McDonald's Corp. on Friday posted its largest monthly comparable-store sales increase in more than three years, helped by the popularity of its small sandwiches in France and a big green ogre called Shrek in the United States.
The world's largest restaurant chain said sales rose 8.7 percent in May at restaurants open at least 13 months, beating analysts' expectations and sending its shares nearly 2 percent.
Wall Street analysts had been expecting a rise of 5 percent, according to research notes.
The sales increase was the largest since April 2004 and continues the strong showing by McDonald's, which has focused on new products such as entree salads and chicken snacks to help emerge from a slump earlier this decade.
"I suspect at some point the growth will have to slow; I'm not sure I would expect it any time in the near future though," said Janna Sampson, director of portfolio management at Oakbrook Investments in Lisle, Illinois, which holds about 680,000 McDonald's shares.
Same-store sales, a key retail measure, rose 7.4 percent in the United States, helped by a promotional tie in with the DreamWorks movie "Shrek the Third" and continued strength in its breakfast business.
Same-store sales rose 8.9 percent in Europe, boosted by chicken snack wraps and other items in Germany and P'tit Plaisir sandwiches in France -- a line of smaller beef and chicken sandwiches, Reuters reports.
Shares of McDonald's, which operates about 32,000 restaurants in 118 countries, rose the most since September. They climbed $1.20, or 2.4 percent, to $51.41 at 4 p.m. in New York Stock Exchange composite trading.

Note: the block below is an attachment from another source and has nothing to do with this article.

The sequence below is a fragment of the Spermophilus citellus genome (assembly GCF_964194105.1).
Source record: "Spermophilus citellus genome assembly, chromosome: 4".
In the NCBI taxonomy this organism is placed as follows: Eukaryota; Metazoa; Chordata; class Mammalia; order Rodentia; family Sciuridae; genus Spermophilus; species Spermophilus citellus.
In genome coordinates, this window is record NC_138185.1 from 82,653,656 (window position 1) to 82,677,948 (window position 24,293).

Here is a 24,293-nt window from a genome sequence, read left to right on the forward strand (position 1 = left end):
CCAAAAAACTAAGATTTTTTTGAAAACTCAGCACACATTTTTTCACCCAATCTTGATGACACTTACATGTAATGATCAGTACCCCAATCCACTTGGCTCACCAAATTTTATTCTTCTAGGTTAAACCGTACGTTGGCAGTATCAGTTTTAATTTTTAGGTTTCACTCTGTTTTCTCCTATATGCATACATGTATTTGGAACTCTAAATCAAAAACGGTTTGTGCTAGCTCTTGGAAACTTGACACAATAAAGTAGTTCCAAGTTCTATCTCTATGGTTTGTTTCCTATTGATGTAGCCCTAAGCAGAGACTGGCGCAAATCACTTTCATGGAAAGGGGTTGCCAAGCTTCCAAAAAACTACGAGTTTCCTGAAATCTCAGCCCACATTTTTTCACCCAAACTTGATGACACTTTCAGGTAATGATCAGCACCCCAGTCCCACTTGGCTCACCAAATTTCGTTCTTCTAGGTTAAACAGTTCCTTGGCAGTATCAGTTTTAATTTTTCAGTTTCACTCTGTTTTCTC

They stock has advanced 53 percent in the past 12 months, outpacing a gain of 30 percent at Yum! Brands Inc., the owner of Taco Bell and KFC.
McDonald's Chief Executive Officer Jim Skinner told shareholders May 24 that a ``robust pipeline'' of new foods and beverages will extend four years of sales gains.
“McDonald's continues to execute across the globe,'' Larry Miller, an Atlanta-based analyst at RBC Capital Markets Corp., wrote in a note June 6. He rates the shares “sector perform.”
Miller had expected worldwide comparable-store sales to rise 5 percent, with sales gaining 5 percent in the U.S. and 4 percent in Europe. A year earlier, total sales rose 4.5 percent.
Global sales last month increased the most since a jump of 10.5 percent in April 2004, McDonald's spokeswoman Heidi Barker said. The company is based in Oak Brook, Illinois.
U.S. sales rose on the introduction of cinnamon rolls and iced coffee. The “Shrek” tie-in resulted in a “significant spike” in sales on demand for promotional drinking glasses and kids' meals with chicken McNuggets, said Barker.
Demand for chicken sandwiches and a small hamburger called P'tit Plaisir in France drove sales in Europe, McDonald's largest market by revenue. A Cheddar Beef Burger and Deluxe with Bacon burger helped U.K. sales.
The company is testing sweet iced tea and burgers with Angus beef among an increasing number of items that may be introduced in the next two years, U.S. President Don Thompson told reporters after the annual meeting at McDonald's headquarters last month.
Sales growth has accelerated this year on new desserts in Europe and iced lattes in the U.S., where the company is trying to take customers from Starbucks Corp., Bloomberg reports.
Prepared by Alexander Timoshik
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